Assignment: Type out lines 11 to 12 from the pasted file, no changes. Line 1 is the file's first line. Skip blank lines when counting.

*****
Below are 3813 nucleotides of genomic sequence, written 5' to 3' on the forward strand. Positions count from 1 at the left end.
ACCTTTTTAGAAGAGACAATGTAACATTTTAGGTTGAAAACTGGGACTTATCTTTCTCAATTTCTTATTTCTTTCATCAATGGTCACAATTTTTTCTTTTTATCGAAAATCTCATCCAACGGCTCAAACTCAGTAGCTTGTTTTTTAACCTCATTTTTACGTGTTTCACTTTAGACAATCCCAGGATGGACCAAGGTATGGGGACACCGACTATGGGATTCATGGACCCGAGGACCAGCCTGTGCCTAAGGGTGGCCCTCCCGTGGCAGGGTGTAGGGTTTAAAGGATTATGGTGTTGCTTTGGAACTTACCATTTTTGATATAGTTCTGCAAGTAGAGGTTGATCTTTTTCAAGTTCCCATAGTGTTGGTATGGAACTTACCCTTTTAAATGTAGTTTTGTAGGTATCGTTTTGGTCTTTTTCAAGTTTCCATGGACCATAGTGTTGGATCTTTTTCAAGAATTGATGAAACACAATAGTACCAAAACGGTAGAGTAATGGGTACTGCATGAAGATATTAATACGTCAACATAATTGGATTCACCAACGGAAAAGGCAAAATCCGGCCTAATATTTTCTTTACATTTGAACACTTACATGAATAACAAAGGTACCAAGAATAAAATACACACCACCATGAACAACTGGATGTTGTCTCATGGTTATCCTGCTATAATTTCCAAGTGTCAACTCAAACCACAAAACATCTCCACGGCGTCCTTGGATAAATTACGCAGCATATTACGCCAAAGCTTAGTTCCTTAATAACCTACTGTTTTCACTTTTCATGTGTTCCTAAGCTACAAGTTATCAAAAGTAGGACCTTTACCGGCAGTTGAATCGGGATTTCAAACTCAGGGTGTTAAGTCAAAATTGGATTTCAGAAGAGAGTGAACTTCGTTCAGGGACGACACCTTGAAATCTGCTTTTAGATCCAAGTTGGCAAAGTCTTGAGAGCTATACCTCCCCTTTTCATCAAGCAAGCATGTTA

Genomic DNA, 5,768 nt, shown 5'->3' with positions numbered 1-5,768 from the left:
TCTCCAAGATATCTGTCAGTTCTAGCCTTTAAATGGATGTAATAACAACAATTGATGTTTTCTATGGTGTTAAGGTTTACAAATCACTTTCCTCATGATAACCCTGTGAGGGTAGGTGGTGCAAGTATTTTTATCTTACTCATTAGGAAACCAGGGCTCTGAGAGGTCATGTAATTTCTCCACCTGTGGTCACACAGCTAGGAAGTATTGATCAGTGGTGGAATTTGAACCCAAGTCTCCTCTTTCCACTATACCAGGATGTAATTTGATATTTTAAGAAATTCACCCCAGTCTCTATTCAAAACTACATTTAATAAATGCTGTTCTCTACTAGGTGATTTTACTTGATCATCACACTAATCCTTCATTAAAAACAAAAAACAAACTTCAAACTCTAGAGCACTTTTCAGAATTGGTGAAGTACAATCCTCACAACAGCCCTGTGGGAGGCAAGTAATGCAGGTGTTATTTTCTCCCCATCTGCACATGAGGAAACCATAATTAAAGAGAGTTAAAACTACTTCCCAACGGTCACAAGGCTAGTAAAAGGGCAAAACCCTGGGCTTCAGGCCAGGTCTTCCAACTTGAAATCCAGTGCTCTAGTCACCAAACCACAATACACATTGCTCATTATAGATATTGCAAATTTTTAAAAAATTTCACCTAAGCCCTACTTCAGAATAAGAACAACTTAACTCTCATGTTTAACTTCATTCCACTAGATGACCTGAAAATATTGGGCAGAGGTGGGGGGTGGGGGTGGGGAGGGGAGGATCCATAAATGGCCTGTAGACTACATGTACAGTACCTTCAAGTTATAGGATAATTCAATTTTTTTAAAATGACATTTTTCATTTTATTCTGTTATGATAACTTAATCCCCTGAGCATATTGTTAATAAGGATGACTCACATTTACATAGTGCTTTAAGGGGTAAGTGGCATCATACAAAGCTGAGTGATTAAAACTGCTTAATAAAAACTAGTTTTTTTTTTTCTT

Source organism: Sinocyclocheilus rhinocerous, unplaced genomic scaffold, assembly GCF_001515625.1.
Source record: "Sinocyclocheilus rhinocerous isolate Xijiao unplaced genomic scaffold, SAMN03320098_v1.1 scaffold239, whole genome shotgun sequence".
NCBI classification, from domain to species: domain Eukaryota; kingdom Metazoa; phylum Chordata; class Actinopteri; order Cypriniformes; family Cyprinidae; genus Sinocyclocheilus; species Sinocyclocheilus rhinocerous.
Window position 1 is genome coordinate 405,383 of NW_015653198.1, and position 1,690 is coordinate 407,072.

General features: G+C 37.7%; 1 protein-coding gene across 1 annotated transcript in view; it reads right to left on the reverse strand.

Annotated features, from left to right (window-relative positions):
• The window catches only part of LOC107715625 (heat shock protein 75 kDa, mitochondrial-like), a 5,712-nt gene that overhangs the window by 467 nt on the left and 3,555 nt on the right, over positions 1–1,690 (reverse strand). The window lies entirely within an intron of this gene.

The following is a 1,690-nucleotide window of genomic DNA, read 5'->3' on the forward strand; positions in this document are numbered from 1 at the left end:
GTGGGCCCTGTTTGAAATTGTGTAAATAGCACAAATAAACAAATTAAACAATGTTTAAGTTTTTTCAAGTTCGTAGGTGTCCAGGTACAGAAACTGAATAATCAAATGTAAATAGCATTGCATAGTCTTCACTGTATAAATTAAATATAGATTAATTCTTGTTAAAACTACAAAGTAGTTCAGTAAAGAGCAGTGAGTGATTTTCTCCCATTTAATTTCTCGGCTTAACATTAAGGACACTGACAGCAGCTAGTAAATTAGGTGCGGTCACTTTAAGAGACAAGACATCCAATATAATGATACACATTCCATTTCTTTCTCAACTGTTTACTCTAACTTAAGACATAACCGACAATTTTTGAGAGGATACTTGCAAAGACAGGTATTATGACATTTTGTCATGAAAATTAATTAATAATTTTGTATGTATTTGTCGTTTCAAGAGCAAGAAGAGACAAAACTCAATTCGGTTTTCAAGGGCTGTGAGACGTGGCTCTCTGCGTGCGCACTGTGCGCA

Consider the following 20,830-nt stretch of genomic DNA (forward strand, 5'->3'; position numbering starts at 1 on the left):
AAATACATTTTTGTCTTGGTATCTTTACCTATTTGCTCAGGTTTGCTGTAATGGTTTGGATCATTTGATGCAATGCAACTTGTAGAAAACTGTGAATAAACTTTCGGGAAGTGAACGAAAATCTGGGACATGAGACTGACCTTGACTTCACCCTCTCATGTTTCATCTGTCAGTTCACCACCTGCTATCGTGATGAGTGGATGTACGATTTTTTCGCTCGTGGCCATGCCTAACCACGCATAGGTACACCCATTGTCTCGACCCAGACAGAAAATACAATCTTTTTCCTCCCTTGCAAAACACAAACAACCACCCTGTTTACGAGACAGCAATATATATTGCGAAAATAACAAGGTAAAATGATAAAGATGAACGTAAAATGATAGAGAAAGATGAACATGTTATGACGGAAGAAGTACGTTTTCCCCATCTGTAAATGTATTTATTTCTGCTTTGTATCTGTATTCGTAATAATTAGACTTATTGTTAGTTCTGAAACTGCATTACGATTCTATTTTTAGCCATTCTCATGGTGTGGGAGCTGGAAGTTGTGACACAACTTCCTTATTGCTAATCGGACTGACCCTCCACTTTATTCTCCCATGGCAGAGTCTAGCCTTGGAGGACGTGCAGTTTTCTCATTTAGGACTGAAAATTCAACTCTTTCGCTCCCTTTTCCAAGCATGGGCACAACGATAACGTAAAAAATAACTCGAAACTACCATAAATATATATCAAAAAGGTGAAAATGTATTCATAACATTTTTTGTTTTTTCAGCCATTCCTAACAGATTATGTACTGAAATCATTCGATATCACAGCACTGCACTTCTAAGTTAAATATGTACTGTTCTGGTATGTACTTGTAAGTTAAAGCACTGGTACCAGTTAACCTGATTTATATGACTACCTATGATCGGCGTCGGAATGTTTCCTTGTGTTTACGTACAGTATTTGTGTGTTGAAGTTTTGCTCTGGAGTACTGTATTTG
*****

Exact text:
• The window catches only part of LOC107715625 (heat shock protein 75 kDa, mitochondrial-like), a 5,712-nt gene that overhangs the window by 467 nt on the left and 3,555 nt on the right, over positions 1–1,690 (reverse strand). The window lies entirely within an intron of this gene.

The following is a 1,690-nucleotide window of genomic DNA, read 5'->3' on the forward strand; positions in this document are numbered from 1 at the left end: